The performance of anodic and cathodic sites is determined by the local affinity to electrons and the ability to donate electrons, respectively. These can be considered in terms of both collective and local factors [12].

The collective factor is related to the position of the Fermi level at the surface. This quantity is reflective of the ability of electrons to be accepted or donated. The position of the Fermi level is related to work function, which is defined as the work required for transferring an electron from the Fermi level to infinity. Usually, work function exhibits fluctuations along the surface as it is shown in Figure 2. The local work function values, which are higher or lower than a certain critical value , correspond to anodic and cathodic sites, respectively. However, the local affinity to electrons and the ability to donate electrons are strongly influenced by the local active sites associated with the charged lattice species and the related local electric field. Typical anodic sites are titanium vacancies, which are strong acceptors of electrons, as well as acceptor-type foreign ions. Typical donor-type sites are oxygen vacancies and titanium interstitials as well as extrinsic additions, such as niobium and tantalum ions. The effective oxidation power for anodic sites is the combination of both collective properties and properties of local active sites. In analogy, the reduction power of cathodic sites should be considered in terms of both collective and local factors.

The anodic and cathodic reactions are represented schematically in the upper part of Figure 3. The local electric fields, represented by band bending, are responsible for the migration of photogenerated electrons (black circle) and electron holes (open circle) to the cathodic and anodic sites, respectively. The progress of the reactions at these sites requires that the electronic charge carriers are transferred across the solid/liquid interface and are available to the adsorbed molecules of water and oxygen, resulting in the generation of hydroxyl radicals and superoxide species, respectively (Figure 3). Hence, the charge transfer is the most important reaction step of photocatalytic water purification.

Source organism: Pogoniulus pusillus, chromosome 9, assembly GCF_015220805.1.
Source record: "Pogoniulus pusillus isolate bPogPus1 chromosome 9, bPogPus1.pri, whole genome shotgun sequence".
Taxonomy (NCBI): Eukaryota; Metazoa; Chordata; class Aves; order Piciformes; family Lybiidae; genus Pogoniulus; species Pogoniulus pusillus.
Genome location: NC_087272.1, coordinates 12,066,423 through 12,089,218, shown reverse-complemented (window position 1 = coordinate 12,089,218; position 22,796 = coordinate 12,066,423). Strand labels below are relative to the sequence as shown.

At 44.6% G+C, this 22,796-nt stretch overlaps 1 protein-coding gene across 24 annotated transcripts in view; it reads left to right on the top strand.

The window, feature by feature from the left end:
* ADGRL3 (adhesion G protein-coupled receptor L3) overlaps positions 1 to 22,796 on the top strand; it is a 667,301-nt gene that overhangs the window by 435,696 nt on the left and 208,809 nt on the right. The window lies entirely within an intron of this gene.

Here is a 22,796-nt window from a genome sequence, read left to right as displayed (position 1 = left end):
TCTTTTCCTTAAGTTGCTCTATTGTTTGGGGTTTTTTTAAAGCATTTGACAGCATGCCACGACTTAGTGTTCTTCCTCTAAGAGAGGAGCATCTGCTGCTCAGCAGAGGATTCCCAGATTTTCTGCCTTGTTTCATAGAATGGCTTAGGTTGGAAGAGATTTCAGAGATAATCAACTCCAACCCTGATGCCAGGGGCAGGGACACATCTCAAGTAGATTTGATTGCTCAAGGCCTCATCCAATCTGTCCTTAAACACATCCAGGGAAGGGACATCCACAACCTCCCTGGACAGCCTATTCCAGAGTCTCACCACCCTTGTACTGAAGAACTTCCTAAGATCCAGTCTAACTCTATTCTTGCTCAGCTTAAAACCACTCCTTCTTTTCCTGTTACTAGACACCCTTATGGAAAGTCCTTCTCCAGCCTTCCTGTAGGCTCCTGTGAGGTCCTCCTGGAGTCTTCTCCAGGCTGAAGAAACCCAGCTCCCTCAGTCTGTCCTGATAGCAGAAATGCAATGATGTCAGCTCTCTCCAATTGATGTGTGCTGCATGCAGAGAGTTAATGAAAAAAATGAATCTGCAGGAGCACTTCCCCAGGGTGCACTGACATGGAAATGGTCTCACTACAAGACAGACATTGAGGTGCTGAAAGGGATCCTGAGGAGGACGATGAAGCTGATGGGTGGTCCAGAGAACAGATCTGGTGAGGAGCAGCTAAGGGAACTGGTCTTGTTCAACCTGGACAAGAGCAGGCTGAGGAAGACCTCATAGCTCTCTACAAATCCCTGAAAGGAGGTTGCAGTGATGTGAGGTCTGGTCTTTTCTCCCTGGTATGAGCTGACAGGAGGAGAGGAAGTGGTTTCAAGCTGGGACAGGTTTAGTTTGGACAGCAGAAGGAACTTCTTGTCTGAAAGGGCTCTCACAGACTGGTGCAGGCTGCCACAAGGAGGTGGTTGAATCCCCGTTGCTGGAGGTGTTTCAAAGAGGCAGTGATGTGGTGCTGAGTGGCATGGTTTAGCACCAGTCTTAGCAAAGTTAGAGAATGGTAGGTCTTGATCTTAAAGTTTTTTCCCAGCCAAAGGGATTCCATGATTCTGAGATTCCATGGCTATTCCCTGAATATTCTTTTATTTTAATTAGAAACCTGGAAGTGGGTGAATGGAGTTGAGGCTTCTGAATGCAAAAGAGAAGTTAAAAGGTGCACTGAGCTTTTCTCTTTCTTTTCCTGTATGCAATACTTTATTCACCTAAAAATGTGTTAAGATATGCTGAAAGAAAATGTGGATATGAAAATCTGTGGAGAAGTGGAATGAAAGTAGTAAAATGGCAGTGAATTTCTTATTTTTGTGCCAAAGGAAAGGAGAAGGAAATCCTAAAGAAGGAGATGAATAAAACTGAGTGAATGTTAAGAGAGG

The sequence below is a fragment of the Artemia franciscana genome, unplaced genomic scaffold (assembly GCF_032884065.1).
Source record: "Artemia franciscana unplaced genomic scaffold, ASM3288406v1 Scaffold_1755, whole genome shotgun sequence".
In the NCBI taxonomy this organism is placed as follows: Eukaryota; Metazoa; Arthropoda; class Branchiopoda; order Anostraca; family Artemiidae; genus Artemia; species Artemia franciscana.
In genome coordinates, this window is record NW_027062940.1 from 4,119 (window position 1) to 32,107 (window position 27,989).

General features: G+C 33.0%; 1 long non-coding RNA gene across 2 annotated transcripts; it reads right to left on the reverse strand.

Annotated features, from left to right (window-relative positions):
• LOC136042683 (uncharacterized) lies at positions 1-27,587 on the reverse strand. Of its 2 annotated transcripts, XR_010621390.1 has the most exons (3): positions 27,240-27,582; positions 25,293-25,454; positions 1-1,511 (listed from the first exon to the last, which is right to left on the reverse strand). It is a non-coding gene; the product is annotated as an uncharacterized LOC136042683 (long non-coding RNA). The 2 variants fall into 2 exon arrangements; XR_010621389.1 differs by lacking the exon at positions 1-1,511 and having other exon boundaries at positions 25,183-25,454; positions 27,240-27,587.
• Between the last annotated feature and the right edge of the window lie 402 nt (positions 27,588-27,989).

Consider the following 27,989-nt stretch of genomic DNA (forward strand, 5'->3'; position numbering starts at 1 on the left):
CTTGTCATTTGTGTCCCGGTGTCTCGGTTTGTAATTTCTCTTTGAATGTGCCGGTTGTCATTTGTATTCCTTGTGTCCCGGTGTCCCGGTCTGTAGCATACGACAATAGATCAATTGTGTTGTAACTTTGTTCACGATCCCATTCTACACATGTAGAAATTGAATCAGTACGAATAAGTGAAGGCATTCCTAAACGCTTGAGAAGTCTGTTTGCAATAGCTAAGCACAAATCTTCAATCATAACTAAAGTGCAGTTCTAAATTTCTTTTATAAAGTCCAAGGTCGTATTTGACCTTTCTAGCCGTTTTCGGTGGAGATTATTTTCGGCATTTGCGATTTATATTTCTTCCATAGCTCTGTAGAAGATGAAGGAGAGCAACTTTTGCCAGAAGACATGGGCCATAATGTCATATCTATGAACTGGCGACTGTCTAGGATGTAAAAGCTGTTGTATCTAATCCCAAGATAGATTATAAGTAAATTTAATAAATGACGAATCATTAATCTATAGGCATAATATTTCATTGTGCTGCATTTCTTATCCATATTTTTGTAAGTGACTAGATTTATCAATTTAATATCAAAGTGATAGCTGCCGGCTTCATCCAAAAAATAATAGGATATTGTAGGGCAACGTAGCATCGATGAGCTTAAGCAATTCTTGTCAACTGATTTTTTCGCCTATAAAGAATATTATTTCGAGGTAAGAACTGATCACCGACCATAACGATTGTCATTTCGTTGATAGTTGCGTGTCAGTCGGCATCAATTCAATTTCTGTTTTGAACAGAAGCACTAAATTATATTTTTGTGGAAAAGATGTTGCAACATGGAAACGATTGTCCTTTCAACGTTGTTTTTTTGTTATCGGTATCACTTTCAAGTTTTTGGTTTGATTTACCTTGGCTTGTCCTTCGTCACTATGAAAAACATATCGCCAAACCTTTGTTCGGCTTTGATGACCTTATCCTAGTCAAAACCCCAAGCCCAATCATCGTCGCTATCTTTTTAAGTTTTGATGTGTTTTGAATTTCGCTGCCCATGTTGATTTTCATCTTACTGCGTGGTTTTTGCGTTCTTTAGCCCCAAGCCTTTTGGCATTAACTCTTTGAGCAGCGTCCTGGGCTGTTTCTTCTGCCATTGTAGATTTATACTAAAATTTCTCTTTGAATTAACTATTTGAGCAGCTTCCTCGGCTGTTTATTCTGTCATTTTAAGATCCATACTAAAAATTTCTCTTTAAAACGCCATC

The radical species which are formed at the anodic and cathodic sites have a strong oxidation power. The major oxidants produced are the hydroxyl radical, the superoxide anion, and hydrogen peroxide. These species have the capacity to damage the cell wall. It is important to note, however, that the ability of exogenously generated hydroxyl radicals to damage microorganisms or other organic contaminants depends on the distance of microorganisms from the reaction sites at the photocatalyst surface. When the distance is too large, the radicals have a greater chance to react between themselves. Superoxide and hydrogen peroxide, which are of lower reactivity and longer half-life relative to the hydroxyl radical, can diffuse further from the site of formation and have the ability to penetrate through the cell wall and cell membrane. Once inside the cell, these oxidants can initiate Fenton-like reactions involving transition metal catalysis, such as ferrous ions (Figure 3) [12]. The resulting hydroxyl species, formed in vivo, have greater capacity to damage the cell and are toxic to all waterborne pathogens.